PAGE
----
1. Cameroon Thing Things You Don't Realize...

    … when you have everything. Did you ever realize how dirty you get when you don’t have an actual shower? We are in the midst of dry season here and water is a more precious commodity than ever. While I am lucky and have gotten in good with neighbor kids who come to fetch water for me daily, the supply is still limited. As a result, bucket-bathing daily has become a luxury. That, and it’s really just a huge pain in the rear end. No worries, I have plentifu...

  2. Cameroon Out of Africa

    Sitting at Philadelphia International airport waiting for my connecting flight to St. Louis and having a hard time believing that I am finally back in the USA, after 26 months. The layover in Brussels went smoothly. I parted ways with Laura who traveled with me from Yaoundé. We grabbed a Caramel Macchiato at Starbucks before boarding our respective flights. It felt very correct. I didn’t have the panic feelings that I encountered when landing in Paris last summer. This was a good sign, ...

  3. Cameroon Books For Cameroon

    A proud moment when the 40-foot container carrying 23,000+ books donated by Books For Africa for the Books For Cameroon project arrived in my provinical capital.

  4. Chile Peace Corps Was The Start Of A Long Road

    I arrived in Chile in September of 1966, in the middle of the annual Independence Day celebrations.  My group was trained in Albuquerque, NM, to work with credit co-operatives.  My first post was the town of Quillota, a quiet agricultural town about 80 miles from Santiago, the capital. My first months were spent making tentative attempts at doing my job, reading books from my book locker, riding my bicycle around town, and taking the train to the port of Valparaiso to take Spanish lessons an...

  5. Benin The Fan Milk Man

    This photo goes along with my attached story

  6. Benin Dropping the Fan Milk Man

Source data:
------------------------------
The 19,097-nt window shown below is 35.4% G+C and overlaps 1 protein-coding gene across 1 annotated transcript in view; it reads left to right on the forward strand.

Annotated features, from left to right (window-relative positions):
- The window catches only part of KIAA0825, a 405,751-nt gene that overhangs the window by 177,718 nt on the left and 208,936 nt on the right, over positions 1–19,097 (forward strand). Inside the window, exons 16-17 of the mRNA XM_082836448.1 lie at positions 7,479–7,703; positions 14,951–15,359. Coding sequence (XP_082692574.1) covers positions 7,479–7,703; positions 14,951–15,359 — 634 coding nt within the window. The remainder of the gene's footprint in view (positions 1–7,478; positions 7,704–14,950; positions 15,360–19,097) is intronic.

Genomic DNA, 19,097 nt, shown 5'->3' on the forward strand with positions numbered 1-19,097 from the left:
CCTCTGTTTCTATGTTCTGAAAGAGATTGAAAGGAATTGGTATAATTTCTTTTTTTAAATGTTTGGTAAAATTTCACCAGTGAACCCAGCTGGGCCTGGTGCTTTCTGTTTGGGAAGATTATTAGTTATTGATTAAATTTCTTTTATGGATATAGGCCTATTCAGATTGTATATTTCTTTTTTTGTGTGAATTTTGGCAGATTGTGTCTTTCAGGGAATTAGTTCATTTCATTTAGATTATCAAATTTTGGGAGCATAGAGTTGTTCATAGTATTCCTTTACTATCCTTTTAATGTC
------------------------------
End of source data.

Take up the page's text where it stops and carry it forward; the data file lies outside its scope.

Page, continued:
I am an avid road cyclist have ridden as much as 105 miles in day, and when I was racing, I rode as much as 5,000 miles in a year.  I like to think that I can ride pretty fast.  In Benin Peace Corps gave all volunteers a fairly nice Trek mountain bike to use to get around on since we didn’t have a motorcycle or a car.  It was so hot in Benin that I couldn’t really enjoy riding for exercise, so I was a little out of shape.  I was still riding a lot for transportation purposes, so ...

  7. Uzbekistan Doppas

    Uzbekistan is one of those “stan” countries, a part of the former Soviet Union, a predominantly Muslim country with legendary cities of Samarkand and Bukhara, but it had been practically unvisited by tourists for over a hundred years. I had no idea what to expect there as a Peace Corps Volunteer, and nobody could tell me much either. At age 56, I had traveled the globe extensively on business and pleasure, and I felt up to anything. Besides, as it turned out, there really was no way that...

  8. Vanuatu Bae yu go wea?

    I had the amazing and humbling honor to be asked by my high school to speak at their 2011 Commencement. My reflection and experiences are based on my Peace Corps service. Here is the transcript.   Principal Harrington, Teachers, members of the School Board, special guests, parents and especially the 2011 graduates, thank you for this honor to speak to you today. Wow, this is weird I just gave a talk like this to a group of students a few months ago…it was in a tiny village thousands of mile...

  9. Vanuatu A Basket for Change

      What started out as workshops for women to come together, sew and share stories evolved into A Basket for Change.  55 women from Paama along with the help of two returned Peace Corps volunteers Amy Chan & Brianna Russell started “A Basket for Change” (ABC) where they have created a new style of bag or basket as Ni-Vanuatu call them using cotton material printed with Vanuatu’s vibrant colors and island motif.  www.abasketforchange.org

  10. Madagascar Famadiahana - Turning of the Dead

    One of the interesting cultural events I have been privileged to witness during my Peace Corps service in Madagascar. One of the ways malagasy honor their ancestors. Each year ancestors' bodies are removed from the family tomb and then rewrapped in silk cloth. Like any good party, heavy drinking, singing and dancing is also involved. Reminded me of university football games --- people having a good time drinking, tossing up friends for every touchdown... except not so much in this case. Just ...

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“Sunset at the Railroad” by PCV Nicholas Baylor Hall. Namibia, 2011.